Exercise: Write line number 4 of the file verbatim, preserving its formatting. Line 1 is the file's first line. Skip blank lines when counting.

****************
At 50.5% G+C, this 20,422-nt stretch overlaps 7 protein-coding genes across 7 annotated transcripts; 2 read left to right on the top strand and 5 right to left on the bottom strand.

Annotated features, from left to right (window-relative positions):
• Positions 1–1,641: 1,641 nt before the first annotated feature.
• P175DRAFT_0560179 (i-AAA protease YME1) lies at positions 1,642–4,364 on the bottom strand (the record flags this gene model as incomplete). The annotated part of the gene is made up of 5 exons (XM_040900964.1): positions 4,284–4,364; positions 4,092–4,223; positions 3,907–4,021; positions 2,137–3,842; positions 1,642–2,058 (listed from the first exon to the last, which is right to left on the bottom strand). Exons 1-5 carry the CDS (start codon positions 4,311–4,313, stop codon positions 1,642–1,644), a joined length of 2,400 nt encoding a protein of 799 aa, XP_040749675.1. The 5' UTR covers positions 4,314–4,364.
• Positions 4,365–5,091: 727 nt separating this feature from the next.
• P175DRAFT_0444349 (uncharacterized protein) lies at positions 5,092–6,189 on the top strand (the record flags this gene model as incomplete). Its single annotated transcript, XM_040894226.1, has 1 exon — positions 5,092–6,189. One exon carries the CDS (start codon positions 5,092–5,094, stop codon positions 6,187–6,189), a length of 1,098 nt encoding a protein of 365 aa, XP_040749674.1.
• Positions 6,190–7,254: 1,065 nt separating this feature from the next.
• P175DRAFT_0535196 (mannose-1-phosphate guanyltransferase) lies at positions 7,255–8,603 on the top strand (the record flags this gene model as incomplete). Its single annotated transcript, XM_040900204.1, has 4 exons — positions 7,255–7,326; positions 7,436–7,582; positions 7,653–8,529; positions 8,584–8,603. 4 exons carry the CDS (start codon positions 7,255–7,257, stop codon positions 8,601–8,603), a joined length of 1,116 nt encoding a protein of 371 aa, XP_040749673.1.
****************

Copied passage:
• P175DRAFT_0560179 (i-AAA protease YME1) lies at positions 1,642–4,364 on the bottom strand (the record flags this gene model as incomplete). The annotated part of the gene is made up of 5 exons (XM_040900964.1): positions 4,284–4,364; positions 4,092–4,223; positions 3,907–4,021; positions 2,137–3,842; positions 1,642–2,058 (listed from the first exon to the last, which is right to left on the bottom strand). Exons 1-5 carry the CDS (start codon positions 4,311–4,313, stop codon positions 1,642–1,644), a joined length of 2,400 nt encoding a protein of 799 aa, XP_040749675.1. The 5' UTR covers positions 4,314–4,364.